To turn a bar of Irish Spring soap into shavings, you’ll need a cheese grater or a knife. If you don’t like to have slivers of soap stuck under your fingernails, then a cheese grater is the safest way to get soap shavings. Here’s how to do it.
- Unpack a fresh bar of Spring Soap. Check the manufacturing date on the package because the older the bar, the less potent the smell.
- Wear gloves to protect your hands against cuts from the knife or cheese grater. It will also keep the smell off your hands. If you use the cheese grater, then a face mask and goggles are needed to shield your face from soap dust.
- Hold the soap against the broad side of the cheese grater that produces long slivers of soap. Don’t use the narrow side that turns the soap into powder.
- Slowly move the soap against the cheese grater applying appropriate pressure. More pressure means thicker slivers of soap and vice versa.
- Collect the shavings on a sheet or a dry paper towel.
- Now sprinkle the soap shavings around new shoots and seedlings in the garden.
- If you still have extra shavings, throw them on the ground near the entry points where deer and other small mammals make their way into the garden.
The downside to this method is that the soap shavings lose their odor much faster due to exposure. If it rains, the shavings will turn into a paste and will need to be replaced.
Method #2 – Hanging Bags
Another way to use Irish Spring soap to repel deer is to hang the bar of soap in a bag near the plants that deer feed on.
On average, one bar of soap would cover a 100-foot square area, but you can get the maximum effect from a bar of soap if you follow these steps.
- Unbox the bar of Irish Spring soap, and make sure it’s fresh.
- Use a knife to cut the bar into small cubes. You could get as many as eight cubes out of one bar of soap.
- Drop two to three cubes in a mesh bag, and hang it just above the top of the plants that attract deer and rabbits.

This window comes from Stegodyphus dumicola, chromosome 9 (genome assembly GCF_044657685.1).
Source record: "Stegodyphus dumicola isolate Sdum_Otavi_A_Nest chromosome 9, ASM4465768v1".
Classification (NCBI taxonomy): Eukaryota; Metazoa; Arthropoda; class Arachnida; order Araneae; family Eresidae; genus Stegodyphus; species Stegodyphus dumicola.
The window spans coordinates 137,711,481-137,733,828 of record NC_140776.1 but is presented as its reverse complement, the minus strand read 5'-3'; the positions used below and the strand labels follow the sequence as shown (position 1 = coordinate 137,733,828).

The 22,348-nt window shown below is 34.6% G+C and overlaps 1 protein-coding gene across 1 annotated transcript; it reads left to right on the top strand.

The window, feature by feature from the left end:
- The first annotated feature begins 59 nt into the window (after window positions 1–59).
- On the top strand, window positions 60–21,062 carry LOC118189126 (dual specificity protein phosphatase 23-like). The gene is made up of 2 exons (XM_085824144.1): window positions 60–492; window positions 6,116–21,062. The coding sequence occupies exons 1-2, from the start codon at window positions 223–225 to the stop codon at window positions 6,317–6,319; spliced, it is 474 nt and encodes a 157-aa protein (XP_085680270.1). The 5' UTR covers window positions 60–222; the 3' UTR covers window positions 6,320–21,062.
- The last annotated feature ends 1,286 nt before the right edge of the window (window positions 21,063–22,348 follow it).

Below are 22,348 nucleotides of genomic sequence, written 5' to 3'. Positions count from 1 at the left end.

- You can use a fence or a hook on a stick to hang the bags. Make sure the bag has a long string to adjust the height of the hovering bag over the growing plant every few days.
Using hanging bags of Irish Spring soap instead of shavings has many advantages. You can target certain plants and areas directly with the soap.
The hovering bag is out of reach of possums that eat the soap, and finally, the cubes of soap are more durable and don’t lose their scent as quickly as the soap shavings exposed to sunlight and rain.
On the downside, you won’t cover as many areas with cubes of soap as you would with soap shavings.
Irish Spring Soap Squirrel Repellent
You can use Irish Spring soap to effectively deter squirrels as you would use it against deer. Squirrels don’t like the combination of fragrances in the soap and would steer clear of your garden and bird feeders.
To apply it, sprinkle Irish Spring soap shavings around the bird feeders or garden, or hang a mesh bag full of soap cubes just over the target area.
Irish Spring Soap Mosquito Repellent
Insects in general are not known for their great smell sense. Since the potent element in the Irish Spring soap is its odor, mosquitoes and other insects are not deterred by the soap.
Does Irish Spring Soap Repel Snakes?
Thanks to their tongues and special Jacobson’s organ in their mouths, snakes have a strong sense of smell. They will often avoid the strong odor of Irish Spring soap, so you can try to use the soap to repel snakes.
Does Irish Spring Repel Mosquitoes?
No, Irish Spring doesn’t repel mosquitoes as mosquitoes don’t have a sense of smell.
Does Irish Spring Soap Repel Roaches?
Roaches, much like other insects, are not bothered by the odors in the house be they good or bad. If you have a roach infestation, Irish Spring soap will not help you get rid of the insects.
Irish Spring soap is an excellent deer repellent. It has a strong odor that deer, squirrels, rabbits, and other small mammals find offensive.
Sprinkle shavings of the soap around plants, or hang cubes of it in a mesh bag over the plants to protect them against wildlife.